Over the past few months, the crew of the RFA Argus have been supporting EducAid in a variety of ways. The ship performs several functions but it’s main role is the Primary Casualty Receiving Ship for the Royal Navy; with state of the art medical facilities it is deployed to provide medical cover for all personnel deployed in Sierra Leone to tackle the Ebola outbreak. Although it is not designed to help with Ebola cases it does provide the peace of mind for all those working to stop Ebola.
The UK’s military has been in Sierra Leone as part of operation GRITROCK since October 2014, and is part of the wider humanitarian aid program led by the Department for International Development (DfID) and involving non-government organisations. The UK armed forces have so far played a pivotal role in providing support as they work with the government of Sierra Leone to tackle the crisis. Using British expertise and local building contractors, the UK has committed to support 800 new beds in Ebola treatment facilities. This package will further support the country’s stretched public health services in containing the disease by building and manning the medical faculties to care for nearly 8,800 patients over a 6-month period.
Over the past few weeks I have been talking with Petty Officer Diccon Griffith, the man responsible for establishing the connection between EducAid and the RFA Argus. I asked him a few questions about the general mission and how they came to be involved with EducAid.
For many of us, we have seen that the government pledges money and assistance from the British armed forces to fight the Ebola outbreak, but few know how that help actually plays out in real terms. Will you tell us a little about your deployment?
The ship sailed from Falmouth on the 17th October for what is expected to be a 6 month operational period. We have been providing advanced medical facilities for up to 1200 entitled military and civilian personnel who have been deployed to construct and man the 8 x 100 bed Ebola Treatment Centres that are being built in various key locations around Sierra Leone.
Sierra Leone suffers from a particularly poor transport network meaning that getting around the country is very slow going. In addition to the medical facilities that the ship is able to provide, we have 3 highly versatile Merlin Mk 2 helicopters from 820 Naval Air Squadron which are being used in the crucial support role to transport key personnel, equipment, and more recently food and medical supplies around the country. The ship also has an amphibious inshore capability thanks to the Royal Marines from 42 Commando and 539 Assault Squadron. There are currently 350 Naval Service personnel embarked in RFA ARGUS.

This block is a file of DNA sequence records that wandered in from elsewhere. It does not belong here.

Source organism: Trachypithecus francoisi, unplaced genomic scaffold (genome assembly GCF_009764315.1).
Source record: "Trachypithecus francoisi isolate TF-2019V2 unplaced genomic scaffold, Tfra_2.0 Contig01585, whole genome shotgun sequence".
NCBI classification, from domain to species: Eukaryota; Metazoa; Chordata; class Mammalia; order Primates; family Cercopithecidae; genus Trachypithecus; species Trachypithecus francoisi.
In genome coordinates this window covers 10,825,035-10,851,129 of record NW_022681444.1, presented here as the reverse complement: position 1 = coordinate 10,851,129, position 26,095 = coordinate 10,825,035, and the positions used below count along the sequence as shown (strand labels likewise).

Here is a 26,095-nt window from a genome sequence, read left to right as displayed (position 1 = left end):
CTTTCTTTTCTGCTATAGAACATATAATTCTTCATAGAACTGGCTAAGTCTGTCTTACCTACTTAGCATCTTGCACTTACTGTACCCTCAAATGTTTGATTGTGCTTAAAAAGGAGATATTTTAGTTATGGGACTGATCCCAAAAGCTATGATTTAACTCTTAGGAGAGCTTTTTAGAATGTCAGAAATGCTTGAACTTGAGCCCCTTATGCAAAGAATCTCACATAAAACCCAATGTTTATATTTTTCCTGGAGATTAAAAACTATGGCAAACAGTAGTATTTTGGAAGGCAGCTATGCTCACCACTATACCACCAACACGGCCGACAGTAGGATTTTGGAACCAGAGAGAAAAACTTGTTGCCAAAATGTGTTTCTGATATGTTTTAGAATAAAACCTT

You are clearly doing very positive work already, what made you want to raise money for charities as well?
How did you first come to hear about EducAid?
I began researching children’s charities in the country, but it was actually a pilot that put me on to EducAid after hearing a radio interview with Miriam during a trip back to the UK. 41% of Sierra Leones population is under the age of 16, so we wanted to find a charity that would help this vulnerable age group. After looking around their website we knew straight away that we had found a very suitable charity; reading about their vision and approach to improving the future of under privileged children – many of whom were badly affected first by years of civil war, and now Ebola – fit what we were looking for perfectly. We organised a visit to meet Miriam Mason-Sesay, the EducAid Country Director, and looked around two of her schools in Port Loko. We met some amazing children, and heard about the challenges that are being faced by the charity to provide these students with an education that they deserve. I have had the privilege of visiting one of their primary schools on several occasions, and each time I have been overwhelmed by the sense of community and the positive attitude of everyone that I have met at this difficult and testing time.